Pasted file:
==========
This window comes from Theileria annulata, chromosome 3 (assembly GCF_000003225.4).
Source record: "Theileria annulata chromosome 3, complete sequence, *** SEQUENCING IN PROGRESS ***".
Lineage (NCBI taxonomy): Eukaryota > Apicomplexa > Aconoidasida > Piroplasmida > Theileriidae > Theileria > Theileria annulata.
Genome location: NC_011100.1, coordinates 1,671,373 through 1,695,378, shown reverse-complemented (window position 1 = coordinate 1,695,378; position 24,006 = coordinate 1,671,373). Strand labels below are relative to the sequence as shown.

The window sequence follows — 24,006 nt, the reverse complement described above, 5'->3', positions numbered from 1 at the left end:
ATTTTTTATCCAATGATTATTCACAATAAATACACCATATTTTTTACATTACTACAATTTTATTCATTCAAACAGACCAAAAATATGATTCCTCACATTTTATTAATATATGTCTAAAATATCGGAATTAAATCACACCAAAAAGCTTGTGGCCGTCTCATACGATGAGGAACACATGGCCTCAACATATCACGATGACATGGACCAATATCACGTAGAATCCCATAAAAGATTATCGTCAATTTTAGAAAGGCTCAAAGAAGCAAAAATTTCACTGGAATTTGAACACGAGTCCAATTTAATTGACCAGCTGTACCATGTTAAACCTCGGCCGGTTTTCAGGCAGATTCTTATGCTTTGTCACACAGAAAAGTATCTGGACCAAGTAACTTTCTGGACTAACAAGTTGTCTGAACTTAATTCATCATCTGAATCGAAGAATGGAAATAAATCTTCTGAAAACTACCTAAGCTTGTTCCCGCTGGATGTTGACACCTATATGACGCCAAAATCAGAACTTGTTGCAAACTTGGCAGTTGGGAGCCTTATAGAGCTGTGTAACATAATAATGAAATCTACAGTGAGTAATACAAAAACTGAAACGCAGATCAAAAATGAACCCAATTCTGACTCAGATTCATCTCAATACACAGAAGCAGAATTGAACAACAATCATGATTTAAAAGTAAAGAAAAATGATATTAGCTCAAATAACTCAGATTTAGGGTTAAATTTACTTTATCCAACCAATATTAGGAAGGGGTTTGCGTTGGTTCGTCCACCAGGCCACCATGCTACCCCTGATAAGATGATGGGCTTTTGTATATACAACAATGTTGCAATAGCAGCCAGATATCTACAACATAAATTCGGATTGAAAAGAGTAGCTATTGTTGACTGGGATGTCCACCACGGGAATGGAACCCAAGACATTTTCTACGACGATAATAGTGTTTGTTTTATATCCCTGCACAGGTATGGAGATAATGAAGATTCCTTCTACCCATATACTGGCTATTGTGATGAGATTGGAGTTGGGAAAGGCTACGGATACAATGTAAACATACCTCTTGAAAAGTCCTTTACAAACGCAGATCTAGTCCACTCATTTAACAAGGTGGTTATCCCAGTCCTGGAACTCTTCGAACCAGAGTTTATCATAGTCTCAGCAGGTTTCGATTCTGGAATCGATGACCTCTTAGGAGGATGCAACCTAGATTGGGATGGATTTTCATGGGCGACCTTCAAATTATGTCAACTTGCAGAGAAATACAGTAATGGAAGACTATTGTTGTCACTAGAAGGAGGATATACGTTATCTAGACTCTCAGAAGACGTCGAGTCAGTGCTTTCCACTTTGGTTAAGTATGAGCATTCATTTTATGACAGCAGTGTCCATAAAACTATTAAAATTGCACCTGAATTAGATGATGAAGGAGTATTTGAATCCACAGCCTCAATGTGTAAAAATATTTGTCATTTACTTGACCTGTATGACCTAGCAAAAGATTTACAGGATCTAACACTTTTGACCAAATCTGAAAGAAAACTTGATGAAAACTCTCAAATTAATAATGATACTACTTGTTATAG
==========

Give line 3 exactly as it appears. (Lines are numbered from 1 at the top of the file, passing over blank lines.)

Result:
Lineage (NCBI taxonomy): Eukaryota > Apicomplexa > Aconoidasida > Piroplasmida > Theileriidae > Theileria > Theileria annulata.